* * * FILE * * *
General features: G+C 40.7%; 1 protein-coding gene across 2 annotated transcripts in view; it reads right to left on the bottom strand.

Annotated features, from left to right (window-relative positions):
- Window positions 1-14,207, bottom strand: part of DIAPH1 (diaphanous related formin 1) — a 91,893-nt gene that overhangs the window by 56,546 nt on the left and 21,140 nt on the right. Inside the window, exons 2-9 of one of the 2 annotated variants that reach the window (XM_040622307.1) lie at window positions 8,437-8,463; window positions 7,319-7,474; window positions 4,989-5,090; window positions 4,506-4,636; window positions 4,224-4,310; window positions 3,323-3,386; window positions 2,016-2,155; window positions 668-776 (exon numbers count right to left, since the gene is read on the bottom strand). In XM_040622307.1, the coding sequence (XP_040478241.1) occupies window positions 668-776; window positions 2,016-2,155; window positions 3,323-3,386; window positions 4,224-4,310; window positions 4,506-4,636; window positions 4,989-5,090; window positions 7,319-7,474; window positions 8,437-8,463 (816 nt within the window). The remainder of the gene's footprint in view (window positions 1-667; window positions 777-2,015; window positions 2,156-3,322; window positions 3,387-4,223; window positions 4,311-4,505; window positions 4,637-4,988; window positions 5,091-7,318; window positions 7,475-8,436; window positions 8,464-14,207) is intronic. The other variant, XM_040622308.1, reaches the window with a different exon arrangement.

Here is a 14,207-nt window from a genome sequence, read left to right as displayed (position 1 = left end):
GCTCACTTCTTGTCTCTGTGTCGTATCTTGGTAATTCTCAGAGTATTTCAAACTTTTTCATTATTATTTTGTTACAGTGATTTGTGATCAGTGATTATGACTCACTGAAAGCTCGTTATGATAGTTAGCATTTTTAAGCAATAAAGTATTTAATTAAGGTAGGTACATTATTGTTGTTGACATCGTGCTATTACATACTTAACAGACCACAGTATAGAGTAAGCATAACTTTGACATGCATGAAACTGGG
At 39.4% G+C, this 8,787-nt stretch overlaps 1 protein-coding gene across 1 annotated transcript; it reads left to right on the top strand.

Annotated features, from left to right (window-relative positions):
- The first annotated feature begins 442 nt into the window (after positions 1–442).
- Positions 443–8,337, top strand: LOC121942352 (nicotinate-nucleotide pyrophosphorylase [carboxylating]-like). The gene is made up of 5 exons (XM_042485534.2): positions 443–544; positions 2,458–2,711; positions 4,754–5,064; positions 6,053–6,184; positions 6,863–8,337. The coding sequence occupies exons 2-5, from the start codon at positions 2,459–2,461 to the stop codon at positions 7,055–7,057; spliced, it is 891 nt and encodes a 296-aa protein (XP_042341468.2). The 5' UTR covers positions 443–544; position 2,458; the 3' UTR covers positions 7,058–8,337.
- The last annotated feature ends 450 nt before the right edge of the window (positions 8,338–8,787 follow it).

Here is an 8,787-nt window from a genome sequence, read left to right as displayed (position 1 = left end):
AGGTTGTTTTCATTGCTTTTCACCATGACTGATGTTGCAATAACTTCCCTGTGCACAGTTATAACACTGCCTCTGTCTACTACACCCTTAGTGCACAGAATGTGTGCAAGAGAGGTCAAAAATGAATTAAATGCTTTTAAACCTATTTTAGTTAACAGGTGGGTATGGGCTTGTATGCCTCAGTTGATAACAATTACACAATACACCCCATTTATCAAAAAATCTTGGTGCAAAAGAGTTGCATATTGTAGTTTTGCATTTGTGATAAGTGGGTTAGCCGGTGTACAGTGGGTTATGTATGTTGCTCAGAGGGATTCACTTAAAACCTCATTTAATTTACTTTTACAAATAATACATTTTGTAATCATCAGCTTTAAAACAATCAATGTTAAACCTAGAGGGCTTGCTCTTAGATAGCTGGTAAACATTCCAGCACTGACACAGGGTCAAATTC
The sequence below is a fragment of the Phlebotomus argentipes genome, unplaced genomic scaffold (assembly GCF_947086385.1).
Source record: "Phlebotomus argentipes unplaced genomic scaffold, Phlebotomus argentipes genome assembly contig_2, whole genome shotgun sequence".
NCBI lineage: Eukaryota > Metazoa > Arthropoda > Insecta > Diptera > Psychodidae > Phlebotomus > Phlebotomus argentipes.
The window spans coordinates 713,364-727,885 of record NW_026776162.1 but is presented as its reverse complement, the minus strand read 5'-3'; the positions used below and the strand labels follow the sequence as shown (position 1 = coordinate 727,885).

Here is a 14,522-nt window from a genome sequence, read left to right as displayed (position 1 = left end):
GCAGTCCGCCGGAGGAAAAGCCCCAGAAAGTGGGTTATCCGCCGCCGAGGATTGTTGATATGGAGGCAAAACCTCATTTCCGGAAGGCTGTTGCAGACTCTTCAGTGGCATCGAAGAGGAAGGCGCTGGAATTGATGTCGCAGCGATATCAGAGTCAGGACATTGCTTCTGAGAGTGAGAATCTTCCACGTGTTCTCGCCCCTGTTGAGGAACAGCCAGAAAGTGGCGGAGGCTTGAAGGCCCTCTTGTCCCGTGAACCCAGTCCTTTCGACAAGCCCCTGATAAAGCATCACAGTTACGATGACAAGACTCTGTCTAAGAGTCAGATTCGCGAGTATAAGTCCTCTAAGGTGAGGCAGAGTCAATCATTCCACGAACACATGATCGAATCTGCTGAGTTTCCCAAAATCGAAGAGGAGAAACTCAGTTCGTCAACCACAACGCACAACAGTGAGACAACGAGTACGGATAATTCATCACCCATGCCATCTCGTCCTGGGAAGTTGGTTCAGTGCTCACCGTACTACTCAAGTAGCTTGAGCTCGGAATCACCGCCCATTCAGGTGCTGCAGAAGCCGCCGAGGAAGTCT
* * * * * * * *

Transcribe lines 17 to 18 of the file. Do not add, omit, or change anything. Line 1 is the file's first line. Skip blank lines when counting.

Here is a 14,522-nt window from a genome sequence, read left to right as displayed (position 1 = left end):
GCAGTCCGCCGGAGGAAAAGCCCCAGAAAGTGGGTTATCCGCCGCCGAGGATTGTTGATATGGAGGCAAAACCTCATTTCCGGAAGGCTGTTGCAGACTCTTCAGTGGCATCGAAGAGGAAGGCGCTGGAATTGATGTCGCAGCGATATCAGAGTCAGGACATTGCTTCTGAGAGTGAGAATCTTCCACGTGTTCTCGCCCCTGTTGAGGAACAGCCAGAAAGTGGCGGAGGCTTGAAGGCCCTCTTGTCCCGTGAACCCAGTCCTTTCGACAAGCCCCTGATAAAGCATCACAGTTACGATGACAAGACTCTGTCTAAGAGTCAGATTCGCGAGTATAAGTCCTCTAAGGTGAGGCAGAGTCAATCATTCCACGAACACATGATCGAATCTGCTGAGTTTCCCAAAATCGAAGAGGAGAAACTCAGTTCGTCAACCACAACGCACAACAGTGAGACAACGAGTACGGATAATTCATCACCCATGCCATCTCGTCCTGGGAAGTTGGTTCAGTGCTCACCGTACTACTCAAGTAGCTTGAGCTCGGAATCACCGCCCATTCAGGTGCTGCAGAAGCCGCCGAGGAAGTCT